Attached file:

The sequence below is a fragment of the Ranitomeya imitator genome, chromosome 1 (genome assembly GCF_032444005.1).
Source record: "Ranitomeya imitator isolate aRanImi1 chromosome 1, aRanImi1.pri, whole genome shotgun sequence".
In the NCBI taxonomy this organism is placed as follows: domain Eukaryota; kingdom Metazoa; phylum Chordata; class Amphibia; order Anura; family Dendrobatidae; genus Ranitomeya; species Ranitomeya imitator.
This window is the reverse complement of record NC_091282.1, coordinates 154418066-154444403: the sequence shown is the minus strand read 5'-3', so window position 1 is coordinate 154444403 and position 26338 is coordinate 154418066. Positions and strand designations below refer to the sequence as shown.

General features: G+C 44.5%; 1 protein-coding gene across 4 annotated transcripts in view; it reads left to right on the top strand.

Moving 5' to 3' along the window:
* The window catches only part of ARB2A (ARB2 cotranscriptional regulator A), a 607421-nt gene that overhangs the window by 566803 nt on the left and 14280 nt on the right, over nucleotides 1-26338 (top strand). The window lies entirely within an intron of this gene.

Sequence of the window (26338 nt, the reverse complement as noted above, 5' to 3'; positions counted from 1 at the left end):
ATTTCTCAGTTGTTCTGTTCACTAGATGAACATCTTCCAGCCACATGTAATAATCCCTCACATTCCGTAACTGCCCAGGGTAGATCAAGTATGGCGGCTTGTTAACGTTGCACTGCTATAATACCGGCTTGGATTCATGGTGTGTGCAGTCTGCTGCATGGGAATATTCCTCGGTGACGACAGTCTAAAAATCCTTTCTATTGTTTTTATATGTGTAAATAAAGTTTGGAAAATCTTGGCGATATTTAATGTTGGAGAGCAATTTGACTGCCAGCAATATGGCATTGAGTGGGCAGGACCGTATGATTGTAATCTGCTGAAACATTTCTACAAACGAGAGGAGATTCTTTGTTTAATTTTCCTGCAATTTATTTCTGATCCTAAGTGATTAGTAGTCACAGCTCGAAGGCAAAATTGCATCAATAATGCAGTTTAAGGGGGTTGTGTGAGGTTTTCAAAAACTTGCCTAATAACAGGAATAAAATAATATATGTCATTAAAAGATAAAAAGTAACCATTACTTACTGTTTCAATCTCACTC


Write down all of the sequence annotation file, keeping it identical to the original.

The sequence below is a fragment of the Ranitomeya imitator genome, chromosome 1 (genome assembly GCF_032444005.1).
Source record: "Ranitomeya imitator isolate aRanImi1 chromosome 1, aRanImi1.pri, whole genome shotgun sequence".
In the NCBI taxonomy this organism is placed as follows: domain Eukaryota; kingdom Metazoa; phylum Chordata; class Amphibia; order Anura; family Dendrobatidae; genus Ranitomeya; species Ranitomeya imitator.
This window is the reverse complement of record NC_091282.1, coordinates 154418066-154444403: the sequence shown is the minus strand read 5'-3', so window position 1 is coordinate 154444403 and position 26338 is coordinate 154418066. Positions and strand designations below refer to the sequence as shown.

General features: G+C 44.5%; 1 protein-coding gene across 4 annotated transcripts in view; it reads left to right on the top strand.

Moving 5' to 3' along the window:
* The window catches only part of ARB2A (ARB2 cotranscriptional regulator A), a 607421-nt gene that overhangs the window by 566803 nt on the left and 14280 nt on the right, over nucleotides 1-26338 (top strand). The window lies entirely within an intron of this gene.

Sequence of the window (26338 nt, the reverse complement as noted above, 5' to 3'; positions counted from 1 at the left end):
ATTTCTCAGTTGTTCTGTTCACTAGATGAACATCTTCCAGCCACATGTAATAATCCCTCACATTCCGTAACTGCCCAGGGTAGATCAAGTATGGCGGCTTGTTAACGTTGCACTGCTATAATACCGGCTTGGATTCATGGTGTGTGCAGTCTGCTGCATGGGAATATTCCTCGGTGACGACAGTCTAAAAATCCTTTCTATTGTTTTTATATGTGTAAATAAAGTTTGGAAAATCTTGGCGATATTTAATGTTGGAGAGCAATTTGACTGCCAGCAATATGGCATTGAGTGGGCAGGACCGTATGATTGTAATCTGCTGAAACATTTCTACAAACGAGAGGAGATTCTTTGTTTAATTTTCCTGCAATTTATTTCTGATCCTAAGTGATTAGTAGTCACAGCTCGAAGGCAAAATTGCATCAATAATGCAGTTTAAGGGGGTTGTGTGAGGTTTTCAAAAACTTGCCTAATAACAGGAATAAAATAATATATGTCATTAAAAGATAAAAAGTAACCATTACTTACTGTTTCAATCTCACTC